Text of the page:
1. Forming an S Corporation in California
2. What Is an LLC?
3. LLC Pros and Cons
4. What Is an S Corporation?

Forming an S Corporation in California

California S corp tax describes the beneficial tax treatment of a business that elects to be treated as an S corporation by the Internal Revenue Service (IRS). LLCs, partnerships, and corporations can opt for this tax status by filing IRS Form 8832, Entity Classification Election.

If you are starting a California business and plan to opt for S corp taxation, make sure you indicate the existence of only one class of stock in your articles of incorporation. Although you can offer different voting rights, S corporations must not offer multiple stock classes. You should also review restrictions on the number and types of shareholders that S corps allow.

California businesses that elected federal S corporation status do not need to file separately to have this status honored in California. At both the state and federal level, S corporations are subject to pass-through taxation. At the federal level, this means that corporate income is not subject to federal tax but is instead taxed on the individual tax returns of each shareholder. In California, however, an S corporation is also taxed by the state at the corporate level as well as when it is reported by shareholders (double taxation).

If you have a California LLC that has elected S corp taxation, your company may also be subject to entity-level tax. For this reason, before starting a business in California, consider working with a professional tax advisor to determine the most advantageous business entity.

California S corporations must also file Form 100S to report California-source income, which is subject to a franchise tax (minimum $800). This form is due during the third month after the tax year closes, on the 15th day of that month.

What Is an LLC?

An LLC, or limited liability company, benefits from the same pass-through taxation treatment that applies to S corporations. An LLC also limits the owners' liability for business debts and financial obligations. LLCs are a popular business entity because they provide simple operation, few administration requirements, and flexible profit-sharing in addition to tax benefits.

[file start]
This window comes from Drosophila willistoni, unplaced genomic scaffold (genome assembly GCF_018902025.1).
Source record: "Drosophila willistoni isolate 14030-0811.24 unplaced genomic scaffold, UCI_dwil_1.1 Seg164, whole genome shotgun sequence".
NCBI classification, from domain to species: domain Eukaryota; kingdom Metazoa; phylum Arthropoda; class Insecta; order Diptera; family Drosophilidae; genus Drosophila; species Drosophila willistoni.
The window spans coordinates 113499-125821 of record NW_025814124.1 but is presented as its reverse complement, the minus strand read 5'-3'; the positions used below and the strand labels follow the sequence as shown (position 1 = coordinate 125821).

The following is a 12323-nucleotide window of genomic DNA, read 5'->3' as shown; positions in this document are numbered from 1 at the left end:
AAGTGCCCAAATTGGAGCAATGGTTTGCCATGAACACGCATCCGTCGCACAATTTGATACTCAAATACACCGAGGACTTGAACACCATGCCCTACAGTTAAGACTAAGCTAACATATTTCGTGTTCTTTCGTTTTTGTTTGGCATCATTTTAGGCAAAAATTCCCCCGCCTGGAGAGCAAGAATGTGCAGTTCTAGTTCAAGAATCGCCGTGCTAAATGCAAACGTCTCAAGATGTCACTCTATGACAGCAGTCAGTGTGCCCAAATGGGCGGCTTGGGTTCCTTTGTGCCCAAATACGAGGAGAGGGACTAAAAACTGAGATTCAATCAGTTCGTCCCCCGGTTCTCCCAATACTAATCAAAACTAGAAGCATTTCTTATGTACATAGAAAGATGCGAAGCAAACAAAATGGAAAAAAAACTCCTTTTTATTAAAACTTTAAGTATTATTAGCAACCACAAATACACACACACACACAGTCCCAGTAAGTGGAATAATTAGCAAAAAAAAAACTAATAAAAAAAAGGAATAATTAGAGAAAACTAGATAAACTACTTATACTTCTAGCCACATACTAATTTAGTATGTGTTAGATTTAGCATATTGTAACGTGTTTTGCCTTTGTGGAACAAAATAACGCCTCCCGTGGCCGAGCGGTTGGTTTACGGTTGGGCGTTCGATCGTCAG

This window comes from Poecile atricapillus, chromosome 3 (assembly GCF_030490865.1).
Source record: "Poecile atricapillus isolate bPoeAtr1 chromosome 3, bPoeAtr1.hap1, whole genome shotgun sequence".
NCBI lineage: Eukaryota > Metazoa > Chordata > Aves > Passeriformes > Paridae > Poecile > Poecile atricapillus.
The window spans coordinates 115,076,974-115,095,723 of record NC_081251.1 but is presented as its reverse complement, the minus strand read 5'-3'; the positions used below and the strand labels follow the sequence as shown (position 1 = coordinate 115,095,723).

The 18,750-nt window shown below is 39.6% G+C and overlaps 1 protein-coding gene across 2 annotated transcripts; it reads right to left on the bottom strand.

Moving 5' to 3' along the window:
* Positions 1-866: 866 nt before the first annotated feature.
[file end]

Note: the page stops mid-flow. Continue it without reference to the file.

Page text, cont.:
Before deciding whether to form an LLC or S corporation, think about the features that are most important for your business. A knowledgeable corporate attorney can help you determine how each type of entity will impact your specific situation.

An LLC shares a default structure like that of a partnership or sole proprietorship. The main difference is that while an LLC owner's personal liability is limited to his or her financial investment in the company, sole proprietors and partnerships do not enjoy limited personal liability. However, even in an LLC, owners are still responsible for accidents, negligence, and other tort actions.

LLC Pros and Cons

The main benefits of an LLC include:

  • Ease of operation, including a simple registration process and minimal start-up costs
  • No requirements for formal annual meetings and minutes
  • Pass-through taxation, though some states (including California) do require corporate taxation of this income.
  • Few restrictions on profit-sharing, including the freedom for members to contribute in different proportions as well as in capital and/or sweat equity.

Drawbacks of an LLC include:

  • Dissolution when a member dies or files for bankruptcy
  • Owners must pay 15.3 percent self-employment Medicare and Social Security taxes
  • Must only have two out of four of the following characteristics: Limited liability, continuity after the death of a member, a centralized management structure, and freedom to transfer ownership interests. A business that desires more than two of those elements must register as a corporation.

What Is an S Corporation?

An S corporation is a business entity that has elected Subchapter S tax treatment from the IRS. The owners of an S corporation have limited personal liability, though a plaintiff may be able to go after personal assets in some legal circumstances. 

Although an S corporation enjoys the benefit of pass-through taxation, shareholders who work for the company must be paid a reasonable salary before profits are distributed or risk having additional earnings classified as wages by the IRS. This salary is subject to Social Security and Medicare taxes. However, S corporation owners do not have to pay self-employment tax.

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